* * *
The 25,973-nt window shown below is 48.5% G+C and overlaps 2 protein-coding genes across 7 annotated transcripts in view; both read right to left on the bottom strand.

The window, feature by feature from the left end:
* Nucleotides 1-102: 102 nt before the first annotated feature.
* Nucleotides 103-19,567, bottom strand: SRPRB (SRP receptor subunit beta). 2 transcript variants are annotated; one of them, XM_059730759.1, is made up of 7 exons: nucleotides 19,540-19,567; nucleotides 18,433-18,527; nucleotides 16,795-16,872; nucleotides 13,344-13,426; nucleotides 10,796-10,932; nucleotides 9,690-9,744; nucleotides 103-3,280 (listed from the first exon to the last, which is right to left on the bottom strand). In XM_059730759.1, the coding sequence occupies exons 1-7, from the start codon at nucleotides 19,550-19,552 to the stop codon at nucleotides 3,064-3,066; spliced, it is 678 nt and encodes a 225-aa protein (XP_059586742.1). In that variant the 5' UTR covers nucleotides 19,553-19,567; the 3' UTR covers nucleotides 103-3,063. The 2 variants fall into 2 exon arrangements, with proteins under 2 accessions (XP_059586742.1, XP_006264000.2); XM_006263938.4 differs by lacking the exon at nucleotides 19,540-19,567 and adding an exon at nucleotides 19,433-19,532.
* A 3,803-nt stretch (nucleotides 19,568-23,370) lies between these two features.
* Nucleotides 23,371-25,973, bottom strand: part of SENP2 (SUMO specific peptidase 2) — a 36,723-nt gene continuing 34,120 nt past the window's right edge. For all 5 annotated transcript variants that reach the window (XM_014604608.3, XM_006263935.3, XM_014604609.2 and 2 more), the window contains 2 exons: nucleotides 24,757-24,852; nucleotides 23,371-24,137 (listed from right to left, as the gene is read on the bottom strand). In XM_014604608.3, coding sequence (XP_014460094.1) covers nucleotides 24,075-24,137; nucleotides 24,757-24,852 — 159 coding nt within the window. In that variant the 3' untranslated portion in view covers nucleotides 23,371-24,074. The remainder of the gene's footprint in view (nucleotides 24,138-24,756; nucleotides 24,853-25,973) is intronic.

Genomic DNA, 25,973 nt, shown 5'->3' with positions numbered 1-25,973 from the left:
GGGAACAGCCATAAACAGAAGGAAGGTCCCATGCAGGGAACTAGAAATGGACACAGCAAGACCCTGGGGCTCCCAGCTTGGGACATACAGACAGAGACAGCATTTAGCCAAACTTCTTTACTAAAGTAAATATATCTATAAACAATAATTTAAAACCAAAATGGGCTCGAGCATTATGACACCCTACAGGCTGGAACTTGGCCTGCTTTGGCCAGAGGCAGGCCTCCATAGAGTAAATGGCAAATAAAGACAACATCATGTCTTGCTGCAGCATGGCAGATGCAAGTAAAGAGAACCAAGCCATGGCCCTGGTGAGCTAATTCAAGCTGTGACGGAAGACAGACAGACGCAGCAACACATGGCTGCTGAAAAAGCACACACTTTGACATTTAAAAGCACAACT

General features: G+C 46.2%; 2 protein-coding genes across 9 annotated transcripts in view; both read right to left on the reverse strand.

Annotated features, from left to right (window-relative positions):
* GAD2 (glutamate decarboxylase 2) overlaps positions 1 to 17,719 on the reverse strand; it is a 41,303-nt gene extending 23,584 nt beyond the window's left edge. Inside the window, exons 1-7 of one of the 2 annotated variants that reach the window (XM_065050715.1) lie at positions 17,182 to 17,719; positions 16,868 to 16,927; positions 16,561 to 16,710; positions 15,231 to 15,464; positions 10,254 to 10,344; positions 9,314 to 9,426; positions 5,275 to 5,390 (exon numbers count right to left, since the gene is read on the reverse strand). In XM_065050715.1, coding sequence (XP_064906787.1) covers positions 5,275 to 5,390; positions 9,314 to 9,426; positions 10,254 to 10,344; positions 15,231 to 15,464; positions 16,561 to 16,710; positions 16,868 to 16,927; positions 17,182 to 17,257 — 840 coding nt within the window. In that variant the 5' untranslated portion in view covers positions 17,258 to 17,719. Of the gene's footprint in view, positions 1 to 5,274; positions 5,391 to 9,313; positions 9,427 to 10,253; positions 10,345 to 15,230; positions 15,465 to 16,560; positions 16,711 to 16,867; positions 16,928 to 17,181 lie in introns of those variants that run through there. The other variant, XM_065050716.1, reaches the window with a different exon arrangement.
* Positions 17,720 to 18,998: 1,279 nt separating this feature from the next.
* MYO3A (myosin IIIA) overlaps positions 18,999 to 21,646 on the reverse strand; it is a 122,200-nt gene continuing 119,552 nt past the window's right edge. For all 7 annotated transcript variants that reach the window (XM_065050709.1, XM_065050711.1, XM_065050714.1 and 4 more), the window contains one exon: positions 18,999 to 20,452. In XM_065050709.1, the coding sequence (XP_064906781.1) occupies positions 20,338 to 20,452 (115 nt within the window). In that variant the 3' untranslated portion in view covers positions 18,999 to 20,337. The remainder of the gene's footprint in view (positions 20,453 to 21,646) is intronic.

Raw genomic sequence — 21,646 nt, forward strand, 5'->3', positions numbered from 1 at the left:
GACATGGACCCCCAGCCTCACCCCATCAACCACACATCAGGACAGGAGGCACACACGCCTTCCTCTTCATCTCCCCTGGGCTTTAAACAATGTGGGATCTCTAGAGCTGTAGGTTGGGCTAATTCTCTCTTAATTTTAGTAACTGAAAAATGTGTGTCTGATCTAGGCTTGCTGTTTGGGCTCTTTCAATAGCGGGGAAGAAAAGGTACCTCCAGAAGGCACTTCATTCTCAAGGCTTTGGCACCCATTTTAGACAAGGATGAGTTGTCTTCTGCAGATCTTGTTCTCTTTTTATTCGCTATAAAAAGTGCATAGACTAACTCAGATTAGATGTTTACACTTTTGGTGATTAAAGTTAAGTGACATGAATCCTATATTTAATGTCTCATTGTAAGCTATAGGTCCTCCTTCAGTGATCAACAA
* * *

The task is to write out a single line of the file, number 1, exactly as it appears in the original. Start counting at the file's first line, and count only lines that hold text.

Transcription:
The 25,973-nt window shown below is 48.5% G+C and overlaps 2 protein-coding genes across 7 annotated transcripts in view; both read right to left on the bottom strand.